Our Neverending Story By Jerry Flora, Ph.D. My grandfather, whose name I bear, was a storyteller. He and Grandmother lived in a small brown house in a tiny village in rural Indiana. When I was a boy, their house was our destination every Thanksgiving for what amounted to a family reunion.
Good Work By Doug Cooper The words shot out of my mouth and slapped my dad in the face. “I will NEVER be a businessman like you are!” SLAP! “Business people focus on money and profit and things that make Christians take their eye off the ball!“ SLAP! “I have decided to be a pastor so I can concentrate on the stuff that really matters.” SLAP!
Leadership Coaching: Dedicated to Building Leadership Capacity By Matt Lewis, DMin Recently I heard eleven of the most affirming words a professor can hear from a student, “I wish I had learned this when I began my ministry.”
What We Do Matters Because What They Do Matters: Josh Sumpter By Will Gravitt Approaching his fourth year in full-time youth ministry, Josh loves the work of living alongside the kids in his community. Whether coaching a middle school basketball game, leading a retreat, or attending a student’s recital, he demonstrates an unwavering commitment to the students he is called to serve.
Crafting an Interior Ethic of Inclusion: Lessons From the Nativity By Dave Boling This Jesus-centered ethic of inclusion is wider than anything I can create in an ethical workplace. It is wider than what we hear from the world. While it strives to meet some of the same objectives as workplace ethics, it goes deeper and is more personal.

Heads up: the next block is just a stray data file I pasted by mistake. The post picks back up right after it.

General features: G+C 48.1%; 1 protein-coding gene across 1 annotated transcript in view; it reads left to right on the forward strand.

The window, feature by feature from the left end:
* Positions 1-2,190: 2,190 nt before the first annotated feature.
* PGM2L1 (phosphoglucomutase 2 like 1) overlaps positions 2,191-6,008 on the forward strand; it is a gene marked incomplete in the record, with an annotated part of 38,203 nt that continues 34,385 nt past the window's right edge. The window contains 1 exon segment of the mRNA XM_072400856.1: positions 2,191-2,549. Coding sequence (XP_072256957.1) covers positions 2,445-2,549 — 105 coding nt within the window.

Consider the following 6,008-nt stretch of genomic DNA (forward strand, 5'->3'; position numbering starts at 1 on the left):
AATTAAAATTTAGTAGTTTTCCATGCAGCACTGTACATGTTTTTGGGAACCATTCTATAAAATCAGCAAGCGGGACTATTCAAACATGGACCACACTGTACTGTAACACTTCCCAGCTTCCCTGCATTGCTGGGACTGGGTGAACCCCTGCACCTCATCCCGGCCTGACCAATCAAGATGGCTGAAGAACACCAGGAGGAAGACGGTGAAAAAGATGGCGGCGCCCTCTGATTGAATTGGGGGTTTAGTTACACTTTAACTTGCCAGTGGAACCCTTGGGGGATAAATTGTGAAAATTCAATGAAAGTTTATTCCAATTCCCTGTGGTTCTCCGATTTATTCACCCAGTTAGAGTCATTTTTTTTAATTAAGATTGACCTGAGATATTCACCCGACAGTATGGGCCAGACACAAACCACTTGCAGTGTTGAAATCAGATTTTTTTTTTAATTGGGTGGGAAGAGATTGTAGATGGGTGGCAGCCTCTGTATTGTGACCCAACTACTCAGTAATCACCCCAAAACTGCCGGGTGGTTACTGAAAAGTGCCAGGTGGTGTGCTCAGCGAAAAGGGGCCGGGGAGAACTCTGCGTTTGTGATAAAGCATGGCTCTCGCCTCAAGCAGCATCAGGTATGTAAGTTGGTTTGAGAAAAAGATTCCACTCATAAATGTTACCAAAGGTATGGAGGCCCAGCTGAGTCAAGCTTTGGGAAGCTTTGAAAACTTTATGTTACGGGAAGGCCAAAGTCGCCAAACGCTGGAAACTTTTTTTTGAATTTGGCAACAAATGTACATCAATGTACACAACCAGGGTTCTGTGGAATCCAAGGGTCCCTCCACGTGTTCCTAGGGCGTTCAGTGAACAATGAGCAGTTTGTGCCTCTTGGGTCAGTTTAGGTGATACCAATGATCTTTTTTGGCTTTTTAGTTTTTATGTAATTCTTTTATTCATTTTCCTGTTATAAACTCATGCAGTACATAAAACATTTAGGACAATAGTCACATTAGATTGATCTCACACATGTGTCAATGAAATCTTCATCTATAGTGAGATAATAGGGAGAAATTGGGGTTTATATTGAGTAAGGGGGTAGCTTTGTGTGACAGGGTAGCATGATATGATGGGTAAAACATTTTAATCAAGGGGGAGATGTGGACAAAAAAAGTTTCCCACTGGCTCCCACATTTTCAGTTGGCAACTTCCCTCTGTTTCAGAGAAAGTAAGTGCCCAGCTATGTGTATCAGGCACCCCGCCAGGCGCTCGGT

A Theology of Work By John Byron, PhD Most people will, at one time or another, complain about their job. I know I do. It’s easy to see what is wrong with everything and everyone around you and wish you could work someplace else. As the old saying goes, “the grass is always greener on the other side of the fence.”
Bivocational Benefits By Jeff Slater When we think of bivocational pastors, we usually think of missionaries, small town pastors or church planters. But we should broaden our view. I’ve learned to see bivocational ministry in a new light.
Gordon: A Lasting Impact By Jerry Flora, Ph.D. On the first day of spring this year an old man died in Washington, D.C. Old men die in the city every day, but this one died in a hospice for the homeless. Ninety-five years of age, he actually was known and respected in many places. But there were no reporters or cameras present at his passing. He slept away quietly with Mary, his wife of seventy years, at his bedside, at home among the formerly homeless.
Letter From the President By John C. Shultz, Ph.D. During his teen years, my son struggled with how to answer people who were fairly certain that he was called to ministry. By “called to ministry” they meant a trajectory that included a ministry degree followed by a lifetime of work in a pastoral or para-church setting. While open to that call, he ultimately felt God leading him to become an insurance agent. Does this mean that as an insurance agent he is not “called to ministry?”
Spiritual Formation: A Journey Towards Christlike Transformation By Rev. Dr. Deborah Dennis We are commanded to love and serve as Jesus did. Whether it is called “discipleship” or “spiritual formation”, we are on a journey to be transformed into the likeness and image of Jesus Christ for the sake of others.